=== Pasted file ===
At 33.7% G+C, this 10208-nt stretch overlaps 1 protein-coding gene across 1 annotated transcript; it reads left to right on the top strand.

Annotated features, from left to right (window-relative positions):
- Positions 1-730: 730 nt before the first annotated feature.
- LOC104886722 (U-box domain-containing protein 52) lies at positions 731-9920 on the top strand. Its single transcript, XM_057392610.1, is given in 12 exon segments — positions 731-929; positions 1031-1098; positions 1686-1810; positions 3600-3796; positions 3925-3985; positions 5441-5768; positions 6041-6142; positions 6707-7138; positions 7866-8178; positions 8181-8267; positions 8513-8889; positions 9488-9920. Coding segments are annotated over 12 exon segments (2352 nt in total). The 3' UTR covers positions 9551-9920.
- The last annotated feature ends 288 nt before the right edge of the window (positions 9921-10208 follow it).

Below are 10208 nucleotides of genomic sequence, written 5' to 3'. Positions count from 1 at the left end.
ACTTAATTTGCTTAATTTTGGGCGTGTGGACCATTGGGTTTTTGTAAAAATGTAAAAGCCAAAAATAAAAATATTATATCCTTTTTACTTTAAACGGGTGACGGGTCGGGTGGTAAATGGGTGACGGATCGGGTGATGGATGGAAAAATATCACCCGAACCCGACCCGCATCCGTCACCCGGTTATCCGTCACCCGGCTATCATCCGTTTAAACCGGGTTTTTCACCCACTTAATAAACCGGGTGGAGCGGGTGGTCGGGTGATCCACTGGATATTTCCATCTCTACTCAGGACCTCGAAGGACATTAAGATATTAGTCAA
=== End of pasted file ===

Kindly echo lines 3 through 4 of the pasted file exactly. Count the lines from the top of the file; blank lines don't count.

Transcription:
- Positions 1-730: 730 nt before the first annotated feature.
- LOC104886722 (U-box domain-containing protein 52) lies at positions 731-9920 on the top strand. Its single transcript, XM_057392610.1, is given in 12 exon segments — positions 731-929; positions 1031-1098; positions 1686-1810; positions 3600-3796; positions 3925-3985; positions 5441-5768; positions 6041-6142; positions 6707-7138; positions 7866-8178; positions 8181-8267; positions 8513-8889; positions 9488-9920. Coding segments are annotated over 12 exon segments (2352 nt in total). The 3' UTR covers positions 9551-9920.